Successfully reported this slideshow.
We use your LinkedIn profile and activity data to personalize ads and to show you more relevant ads. You can change your ad preferences anytime.

Using Microsimulation to Recover Heterogeneity from Aggregated Data


Published on

2015 D-STOP Symposium session by UT Austin's Doug Fearing. Watch the presentation at

Get symposium details:

Published in: Technology
  • Be the first to comment

  • Be the first to like this

Using Microsimulation to Recover Heterogeneity from Aggregated Data

  1. 1. D-STOP Symposium March 2, 2015 Douglas Fearing, UT Austin McCombs ( Joint work with Cynthia Barnhart, MIT, and Vikrant Vaze, Dartmouth Using Microsimulation to Recover Heterogeneity from Aggregated Data
  2. 2. 22 Passenger Delays • Depend on flight delays, flight cancelations, missed connections, and re-accommodation – Flight delays alone are not enough (Bratu & Barnhart, 2005) • Cost U.S. passengers billions of dollars per year – Exact amount unknown because data is proprietary • Multiple methodologies, cost estimates for 2007: – Air Transport Association ($5 billion), U.S. Senate Joint Economic Committee ($7.4 billion) (ignoring flight cancelations & passenger connections) – Wang, Sherry, and Donahue ($8.5 billion) (simulating passenger connections)
  3. 3. 33 Data Sources • Planned flight schedules – Flight on-time performance data • Flight seating capacities – Airline inventories, aircraft codes, monthly seat counts • Aggregate passenger demand data – Monthly segment demands, quarterly 10% coupon samples (one-way itineraries) • Heterogeneous booking data – One quarter for a major U.S. carrier
  4. 4. 44 Passenger Travel Estimation • Developed multinomial logit (discrete choice) model of itinerary shares – Regression function includes time-of-day, day-of-week, connection time, cancelations, and seats – Trained on one quarter of booking data from a large carrier • Generate potential non-stop and one-stop itineraries from flight schedule data • Use microsimulation to allocate passengers to itineraries based on estimated logit proportions – Using aggregated passenger demand data to determine total number of passengers and one-stop route proportions
  5. 5. 55 Passenger Delay Calculation • Extension of Passenger Delay Calculator developed by Bratu & Barnhart (2005) • Disrupted passengers are determined by analyzing historical flight schedule data • Passengers are re-accommodated on alternative itineraries in the order they are disrupted – Attempt re-accommodation on ticketed carrier and partner carriers first, and then consider all carriers • Maximum delay of 8 hours for daytime disruptions (5:00am - 5:00pm) / 16 hours for evening disruptions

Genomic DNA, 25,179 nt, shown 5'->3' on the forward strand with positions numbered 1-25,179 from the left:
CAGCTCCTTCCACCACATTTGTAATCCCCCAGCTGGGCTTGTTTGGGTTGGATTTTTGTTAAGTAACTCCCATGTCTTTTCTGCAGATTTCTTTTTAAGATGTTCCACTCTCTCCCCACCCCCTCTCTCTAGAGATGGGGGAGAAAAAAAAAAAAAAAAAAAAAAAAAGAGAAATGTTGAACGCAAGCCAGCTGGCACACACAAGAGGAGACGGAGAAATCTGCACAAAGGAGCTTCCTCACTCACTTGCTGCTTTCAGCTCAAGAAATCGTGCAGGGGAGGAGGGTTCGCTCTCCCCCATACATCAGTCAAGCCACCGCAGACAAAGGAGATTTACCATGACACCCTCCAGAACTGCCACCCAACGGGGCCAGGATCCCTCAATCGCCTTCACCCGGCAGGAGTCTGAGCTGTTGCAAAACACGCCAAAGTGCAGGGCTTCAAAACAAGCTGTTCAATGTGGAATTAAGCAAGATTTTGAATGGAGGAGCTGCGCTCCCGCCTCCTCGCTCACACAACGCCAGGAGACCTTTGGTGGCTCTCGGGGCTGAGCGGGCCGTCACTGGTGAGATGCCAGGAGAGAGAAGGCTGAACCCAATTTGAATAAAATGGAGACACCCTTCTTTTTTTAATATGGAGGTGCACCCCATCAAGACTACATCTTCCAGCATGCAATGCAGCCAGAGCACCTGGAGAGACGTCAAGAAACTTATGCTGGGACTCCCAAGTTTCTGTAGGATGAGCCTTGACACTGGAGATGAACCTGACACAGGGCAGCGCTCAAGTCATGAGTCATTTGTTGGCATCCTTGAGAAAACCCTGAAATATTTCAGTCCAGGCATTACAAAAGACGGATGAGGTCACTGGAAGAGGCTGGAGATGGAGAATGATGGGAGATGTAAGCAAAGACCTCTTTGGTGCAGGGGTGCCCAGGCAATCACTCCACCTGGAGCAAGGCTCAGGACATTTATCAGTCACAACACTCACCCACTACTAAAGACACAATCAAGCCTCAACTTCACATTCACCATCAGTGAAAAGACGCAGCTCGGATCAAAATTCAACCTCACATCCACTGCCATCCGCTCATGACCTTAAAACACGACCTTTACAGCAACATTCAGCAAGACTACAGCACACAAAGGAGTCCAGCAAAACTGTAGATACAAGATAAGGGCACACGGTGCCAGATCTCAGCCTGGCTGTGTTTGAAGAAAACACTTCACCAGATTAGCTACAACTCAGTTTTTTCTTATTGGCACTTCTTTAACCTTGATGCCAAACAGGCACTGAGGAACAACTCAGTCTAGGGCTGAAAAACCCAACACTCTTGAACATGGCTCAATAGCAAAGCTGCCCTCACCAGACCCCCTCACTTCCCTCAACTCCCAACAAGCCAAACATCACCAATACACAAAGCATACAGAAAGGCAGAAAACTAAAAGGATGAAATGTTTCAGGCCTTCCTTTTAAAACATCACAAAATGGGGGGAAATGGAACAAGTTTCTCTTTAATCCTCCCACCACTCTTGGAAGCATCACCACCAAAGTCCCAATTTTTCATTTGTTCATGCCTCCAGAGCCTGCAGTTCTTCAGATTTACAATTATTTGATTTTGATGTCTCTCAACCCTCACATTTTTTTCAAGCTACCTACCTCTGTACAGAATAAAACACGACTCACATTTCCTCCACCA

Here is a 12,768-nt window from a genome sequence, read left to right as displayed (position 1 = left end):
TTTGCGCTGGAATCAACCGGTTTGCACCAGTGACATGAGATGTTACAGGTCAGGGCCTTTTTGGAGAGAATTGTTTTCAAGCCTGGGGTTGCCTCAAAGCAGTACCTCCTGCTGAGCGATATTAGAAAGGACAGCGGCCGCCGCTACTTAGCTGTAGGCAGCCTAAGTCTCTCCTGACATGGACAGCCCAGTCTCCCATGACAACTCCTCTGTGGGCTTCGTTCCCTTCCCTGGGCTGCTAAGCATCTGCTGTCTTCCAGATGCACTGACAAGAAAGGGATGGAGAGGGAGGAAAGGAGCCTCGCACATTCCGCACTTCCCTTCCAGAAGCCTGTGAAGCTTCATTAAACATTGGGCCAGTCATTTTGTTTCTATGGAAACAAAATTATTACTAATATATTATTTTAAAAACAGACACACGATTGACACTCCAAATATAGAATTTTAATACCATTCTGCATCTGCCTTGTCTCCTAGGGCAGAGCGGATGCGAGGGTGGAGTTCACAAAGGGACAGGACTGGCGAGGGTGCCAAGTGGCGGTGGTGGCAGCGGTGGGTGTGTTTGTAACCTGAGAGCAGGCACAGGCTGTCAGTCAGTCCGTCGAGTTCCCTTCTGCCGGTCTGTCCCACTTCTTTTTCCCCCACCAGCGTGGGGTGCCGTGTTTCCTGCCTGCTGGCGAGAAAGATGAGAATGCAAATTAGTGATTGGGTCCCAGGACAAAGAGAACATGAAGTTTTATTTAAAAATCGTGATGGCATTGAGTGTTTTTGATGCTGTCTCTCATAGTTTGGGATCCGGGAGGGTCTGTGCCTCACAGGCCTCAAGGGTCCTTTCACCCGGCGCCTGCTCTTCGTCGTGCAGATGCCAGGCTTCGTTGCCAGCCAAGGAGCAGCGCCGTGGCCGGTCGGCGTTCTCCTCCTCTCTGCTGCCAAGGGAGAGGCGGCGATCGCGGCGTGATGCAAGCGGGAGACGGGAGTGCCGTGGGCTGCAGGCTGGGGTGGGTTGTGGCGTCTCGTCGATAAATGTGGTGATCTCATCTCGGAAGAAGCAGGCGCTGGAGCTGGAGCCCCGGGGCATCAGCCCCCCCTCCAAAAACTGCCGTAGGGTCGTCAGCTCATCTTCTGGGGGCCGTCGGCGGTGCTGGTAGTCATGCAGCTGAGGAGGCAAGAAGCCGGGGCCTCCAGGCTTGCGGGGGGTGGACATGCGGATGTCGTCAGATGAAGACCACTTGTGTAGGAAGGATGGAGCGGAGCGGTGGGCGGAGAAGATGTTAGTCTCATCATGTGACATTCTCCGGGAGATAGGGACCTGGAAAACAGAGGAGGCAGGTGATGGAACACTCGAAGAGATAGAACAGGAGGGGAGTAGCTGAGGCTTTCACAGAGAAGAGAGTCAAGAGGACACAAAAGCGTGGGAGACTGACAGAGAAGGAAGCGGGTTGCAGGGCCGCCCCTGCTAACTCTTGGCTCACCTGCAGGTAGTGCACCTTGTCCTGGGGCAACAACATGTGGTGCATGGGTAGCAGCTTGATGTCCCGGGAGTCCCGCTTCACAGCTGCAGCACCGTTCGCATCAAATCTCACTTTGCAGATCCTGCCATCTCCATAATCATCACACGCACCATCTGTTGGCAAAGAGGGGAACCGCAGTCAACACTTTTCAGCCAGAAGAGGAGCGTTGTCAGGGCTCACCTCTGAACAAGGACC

6. 6. 66 Annualized Costs of Delays • Estimated 245 million hours of U.S. domestic passenger delays in 2007 • Total cost of $9.2 billion – Assuming $37.60 per hour value of passenger time (same value as used in other reports) • Out of all passenger delay, – (only) 52% due to flight delays – 30% due to canceled flights – 18% due to missed connections • Average passenger delay of 30.2 minutes – Compared to average flight delay of 15.3 minutes
  7. 7. 77 Crew-related Flight Delays • FAA Office of Performance Analysis responsible for forecasting delays six months in advance – Existing simulations model delay propagation through aircraft, not passengers or crew • Crew schedules create another source of flight delays and cancelations – For example, pilots hitting work limits due to earlier delays • Data on crew schedules and constraints not publicly available
  8. 8. 88 Proposed Estimation Approach • Collect proprietary crew scheduling and recovery data to match with flight delay information – Across major carrier types (network, regional, point-to-point) • Build parameterized crew scheduling and recovery optimization models that incorporate insights from interviews and industry surveys – Allow for trade-offs between operating costs and delays • Fit optimization models against proprietary data • Apply optimization models against full data set – To understand the role that crew heterogeneity plays in overall flight delays, inform FAA simulation models